When Russell Feingold committed political suicide on the floor of the Senate, liberals’ first impulse was to avert your eyes: "Move along, nothing to see here." The Washington Post respectfully buried the sad event on A8 (or was it A9? I can’t remember). But when the feet sticking out from under the tarp didn’t go unnoticed, they quickly picked him up, applied some makeup, and — hey presto! — today he’s a "maverick," right smack on the front page.
In "A Senate Maverick Acts to Force an Issue," Shailagh Murray tries to revive him:
When Feingold first ran for the Senate in 1992, he was much the same person he is today: a Democratic outsider and iconoclast and a darling of progressives.
While other Democrats speak more colorfully, or show up more often on television, Feingold has carved a niche as one of the least-predictable senators. As he contemplates a presidential bid, he is emerging as an anti-establishment maverick, a blend of Howard Dean, John McCain and the late Wisconsin progressive senator William Proxmire.
Meanwhile, the red-shirt-and-red-tie crowd at The Nation think they know who this strange "Senator Russ" is. Or maybe not. In "A Peculiar Politician," William Greider harkens back to the good old days:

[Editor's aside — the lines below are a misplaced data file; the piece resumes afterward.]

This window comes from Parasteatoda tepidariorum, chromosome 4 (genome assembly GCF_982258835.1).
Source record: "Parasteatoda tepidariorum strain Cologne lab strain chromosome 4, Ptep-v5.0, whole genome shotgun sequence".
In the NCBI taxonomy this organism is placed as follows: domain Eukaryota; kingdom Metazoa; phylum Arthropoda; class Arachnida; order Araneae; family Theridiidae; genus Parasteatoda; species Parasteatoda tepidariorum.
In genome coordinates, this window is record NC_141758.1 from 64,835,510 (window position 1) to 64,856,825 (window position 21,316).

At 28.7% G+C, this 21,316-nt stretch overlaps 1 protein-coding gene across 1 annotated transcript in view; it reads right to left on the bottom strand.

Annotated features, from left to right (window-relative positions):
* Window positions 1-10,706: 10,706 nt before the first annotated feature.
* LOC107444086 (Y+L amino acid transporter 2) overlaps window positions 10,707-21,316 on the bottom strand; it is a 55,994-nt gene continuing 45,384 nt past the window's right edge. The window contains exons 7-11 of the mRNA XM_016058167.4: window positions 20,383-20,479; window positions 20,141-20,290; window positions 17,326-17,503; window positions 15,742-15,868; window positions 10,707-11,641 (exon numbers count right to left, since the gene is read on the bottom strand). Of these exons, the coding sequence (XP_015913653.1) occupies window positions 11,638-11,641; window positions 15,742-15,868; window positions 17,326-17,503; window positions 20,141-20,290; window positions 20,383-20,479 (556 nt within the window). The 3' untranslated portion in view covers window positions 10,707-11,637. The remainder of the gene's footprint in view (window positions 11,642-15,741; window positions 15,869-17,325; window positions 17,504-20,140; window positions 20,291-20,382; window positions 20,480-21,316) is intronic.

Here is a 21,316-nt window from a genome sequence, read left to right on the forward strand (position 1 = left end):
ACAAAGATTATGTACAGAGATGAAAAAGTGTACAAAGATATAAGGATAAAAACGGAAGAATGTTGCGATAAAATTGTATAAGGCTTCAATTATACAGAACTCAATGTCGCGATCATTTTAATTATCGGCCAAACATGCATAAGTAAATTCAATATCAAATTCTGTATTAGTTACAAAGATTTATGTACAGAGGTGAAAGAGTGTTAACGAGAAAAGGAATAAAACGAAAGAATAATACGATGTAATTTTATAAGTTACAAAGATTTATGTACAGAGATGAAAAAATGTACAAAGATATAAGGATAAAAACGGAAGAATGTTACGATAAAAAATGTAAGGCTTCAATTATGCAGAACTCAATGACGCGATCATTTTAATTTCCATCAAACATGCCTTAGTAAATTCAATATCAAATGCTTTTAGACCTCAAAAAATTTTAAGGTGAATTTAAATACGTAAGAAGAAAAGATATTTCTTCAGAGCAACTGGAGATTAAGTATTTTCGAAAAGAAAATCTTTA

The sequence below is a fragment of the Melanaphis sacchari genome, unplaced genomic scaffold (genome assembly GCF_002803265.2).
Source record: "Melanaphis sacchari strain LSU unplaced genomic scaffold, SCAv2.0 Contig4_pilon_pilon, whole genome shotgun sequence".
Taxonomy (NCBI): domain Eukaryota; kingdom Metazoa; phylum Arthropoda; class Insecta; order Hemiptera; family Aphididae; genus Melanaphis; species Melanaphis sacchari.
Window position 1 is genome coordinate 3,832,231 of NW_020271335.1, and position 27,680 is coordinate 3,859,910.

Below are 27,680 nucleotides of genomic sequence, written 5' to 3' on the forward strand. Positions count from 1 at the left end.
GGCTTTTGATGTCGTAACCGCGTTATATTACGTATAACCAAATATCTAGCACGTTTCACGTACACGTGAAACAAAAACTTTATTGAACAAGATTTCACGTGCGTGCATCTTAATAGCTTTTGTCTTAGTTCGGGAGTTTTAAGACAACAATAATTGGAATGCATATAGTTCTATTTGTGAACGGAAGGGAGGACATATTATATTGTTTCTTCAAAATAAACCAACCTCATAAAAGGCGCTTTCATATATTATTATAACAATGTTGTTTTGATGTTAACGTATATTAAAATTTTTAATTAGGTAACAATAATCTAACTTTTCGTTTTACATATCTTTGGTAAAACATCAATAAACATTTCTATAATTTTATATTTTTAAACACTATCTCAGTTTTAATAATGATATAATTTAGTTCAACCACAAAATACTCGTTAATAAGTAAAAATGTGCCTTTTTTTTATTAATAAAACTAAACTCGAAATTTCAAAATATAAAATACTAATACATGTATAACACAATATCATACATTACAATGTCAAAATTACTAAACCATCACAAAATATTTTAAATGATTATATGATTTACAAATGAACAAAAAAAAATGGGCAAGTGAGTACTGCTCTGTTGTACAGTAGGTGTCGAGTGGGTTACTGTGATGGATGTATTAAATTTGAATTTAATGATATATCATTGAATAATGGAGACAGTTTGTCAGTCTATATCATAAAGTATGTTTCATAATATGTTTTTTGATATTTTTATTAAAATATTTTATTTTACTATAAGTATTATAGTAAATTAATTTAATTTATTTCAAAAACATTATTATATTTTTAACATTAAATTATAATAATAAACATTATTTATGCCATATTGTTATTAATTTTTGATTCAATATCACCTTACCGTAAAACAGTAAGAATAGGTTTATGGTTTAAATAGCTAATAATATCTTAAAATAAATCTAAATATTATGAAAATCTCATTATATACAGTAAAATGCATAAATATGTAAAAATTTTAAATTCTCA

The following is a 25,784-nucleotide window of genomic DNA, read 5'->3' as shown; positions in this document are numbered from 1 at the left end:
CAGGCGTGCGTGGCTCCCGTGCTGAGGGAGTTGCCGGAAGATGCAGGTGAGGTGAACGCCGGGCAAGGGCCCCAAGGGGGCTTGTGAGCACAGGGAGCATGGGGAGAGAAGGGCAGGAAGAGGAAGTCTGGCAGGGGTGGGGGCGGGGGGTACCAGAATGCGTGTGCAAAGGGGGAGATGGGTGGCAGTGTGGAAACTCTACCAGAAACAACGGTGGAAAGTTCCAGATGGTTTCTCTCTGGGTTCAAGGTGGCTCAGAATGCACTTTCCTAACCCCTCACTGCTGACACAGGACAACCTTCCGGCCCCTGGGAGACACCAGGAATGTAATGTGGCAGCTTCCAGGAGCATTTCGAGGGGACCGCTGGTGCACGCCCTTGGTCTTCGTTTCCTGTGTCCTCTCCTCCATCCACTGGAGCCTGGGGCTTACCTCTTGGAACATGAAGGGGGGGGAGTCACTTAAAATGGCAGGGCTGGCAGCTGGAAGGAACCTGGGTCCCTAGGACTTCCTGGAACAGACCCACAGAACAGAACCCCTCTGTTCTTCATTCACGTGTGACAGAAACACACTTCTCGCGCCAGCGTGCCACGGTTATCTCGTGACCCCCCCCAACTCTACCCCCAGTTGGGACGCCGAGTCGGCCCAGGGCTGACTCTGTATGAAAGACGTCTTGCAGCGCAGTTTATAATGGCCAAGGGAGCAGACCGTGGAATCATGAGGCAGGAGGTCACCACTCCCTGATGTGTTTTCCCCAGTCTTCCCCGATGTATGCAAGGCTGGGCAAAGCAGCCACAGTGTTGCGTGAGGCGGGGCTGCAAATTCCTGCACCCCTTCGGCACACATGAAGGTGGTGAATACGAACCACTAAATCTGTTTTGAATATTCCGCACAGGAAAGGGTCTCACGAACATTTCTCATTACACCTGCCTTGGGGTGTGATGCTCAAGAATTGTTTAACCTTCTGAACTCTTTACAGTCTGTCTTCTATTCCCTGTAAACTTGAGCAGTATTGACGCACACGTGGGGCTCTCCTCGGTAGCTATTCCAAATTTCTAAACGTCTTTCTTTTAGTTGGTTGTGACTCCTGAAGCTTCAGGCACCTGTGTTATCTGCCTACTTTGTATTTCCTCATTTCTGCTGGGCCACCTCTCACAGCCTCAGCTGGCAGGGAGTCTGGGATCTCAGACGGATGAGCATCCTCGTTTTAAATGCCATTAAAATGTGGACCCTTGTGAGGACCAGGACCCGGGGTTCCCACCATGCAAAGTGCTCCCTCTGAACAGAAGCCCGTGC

The senator is peculiar in this era of decaying democracy. There was a time, believe it or not, when his type was a familiar presence in the Senate. I think of Sam Ervin of North Carolina, a conservative Democrat on most matters but always a lion on the Constitution. Ervin is remembered for his heroic role in the investigation of Watergate. Old-timers remember that before Watergate, Senator Sam led courageous hearings on the illegal spying on civilians by the Army and FBI (Democratic scandals predating Nixon).
When liberalism was in flower, the Senate always included a good mix of such maverick voices. They were party loyalists but departed on principle in ways that sometimes kept the majority honest. Voted against the President’s war in Vietnam and never let up. Ernest Gruening of Alaska, Wayne Morse of Oregon, Albert Gore Sr. of Tennessee. Phil Hart of Michigan was his own one-man reform party. George McGovern of South Dakota was another.
Whether there’s any political life left in Senator Russ, the poor guy clearly needs some branding. This whole maverick-Howard Dean-John McCain-William Proxmire-Sam Ervin-Ernest Gruening-Wayne Morse-Albert Gore Sr-Phil Hart-George McGovern thing is just too confusing.